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Space Mountain Closed After Disneyland is Issued Safety Citations

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  • Disneyland
    (Photo: Reuters/File)
    July 17, 2012 marked Disneyland's 57th anniversary.
By Myles Collier, Christian Post Contributor
April 15, 2013|9:58 am

After concerns over safety were raised, three popular rides at Disneyland were shut down. Owners of the park are dealing with a review of its employee safety protocols after they were given citations from state regulators.

The citations were received Friday from the California Division of Occupational Safety and Health, according to Disneyland Resorts spokeswoman Suzi Brown. Brown added that the closures that took place on Saturday included Space Mountain, the Matterhorn Bobsleds and Soarin' Over California were done voluntarily and as only a precaution.

"We constantly strive to maintain a safe work environment for our cast members and contractors- and we are reviewing certain protocols," Brown told AP.

Reports indicate that the citations were related to an incident in November after a contracted worker was injured while performing maintenance on the exterior of the Space Mountain attraction. Disneyland did not correct "known fall hazards" that existed on the exterior of Space Mountain, leading to the citation.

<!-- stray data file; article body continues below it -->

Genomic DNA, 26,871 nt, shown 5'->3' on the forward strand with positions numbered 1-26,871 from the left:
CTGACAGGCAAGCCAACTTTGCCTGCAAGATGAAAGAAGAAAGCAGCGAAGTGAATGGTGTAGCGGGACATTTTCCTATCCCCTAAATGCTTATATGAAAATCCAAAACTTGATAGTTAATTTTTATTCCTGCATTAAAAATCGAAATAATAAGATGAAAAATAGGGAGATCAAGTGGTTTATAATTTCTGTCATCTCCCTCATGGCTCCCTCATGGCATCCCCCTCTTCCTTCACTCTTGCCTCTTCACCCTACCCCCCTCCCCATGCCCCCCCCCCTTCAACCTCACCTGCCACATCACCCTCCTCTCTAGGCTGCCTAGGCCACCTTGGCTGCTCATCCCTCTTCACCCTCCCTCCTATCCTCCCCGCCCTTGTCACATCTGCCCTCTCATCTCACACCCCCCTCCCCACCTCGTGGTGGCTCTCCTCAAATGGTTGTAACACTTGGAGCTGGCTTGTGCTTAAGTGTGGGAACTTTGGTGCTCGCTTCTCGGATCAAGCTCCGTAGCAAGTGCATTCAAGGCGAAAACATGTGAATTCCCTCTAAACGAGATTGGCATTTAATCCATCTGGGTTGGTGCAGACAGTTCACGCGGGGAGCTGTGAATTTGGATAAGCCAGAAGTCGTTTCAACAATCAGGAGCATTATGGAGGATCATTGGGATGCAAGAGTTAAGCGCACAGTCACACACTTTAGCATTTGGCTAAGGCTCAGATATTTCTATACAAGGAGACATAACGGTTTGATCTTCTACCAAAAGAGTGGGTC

"Furthermore, Disneyland Resort failed to have approved anchorages or approved tie-backs for contract employees to attach to when performing scheduled exterior building maintenance," according to a description of the citation on the Cal/OSHA website.

It was also recently revealed that the Walt Disney Company is expecting to have to lay off workers in its studio and consumer product divisions, citing the company's plans to reduce overall cost.

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The decision to reduce a portion of Disney's employee base will be primarily focused on Disney studio's marketing, home video units and the animation division, a source with direct knowledge of the company's plans told Reuters.

It was unclear how many job cuts will occur, but Disney, which is headquartered in Burbank, Calif., started an internal cost-cutting review late last year to identify jobs that were not financially viable due to advancements in technology, the source said.

Disney has yet to issue a formal statement regarding the nature of the report or the extent of the layoffs, but after several acquisitions over the past few years, the company may be looking at eliminating redundancy within its various departments.

 

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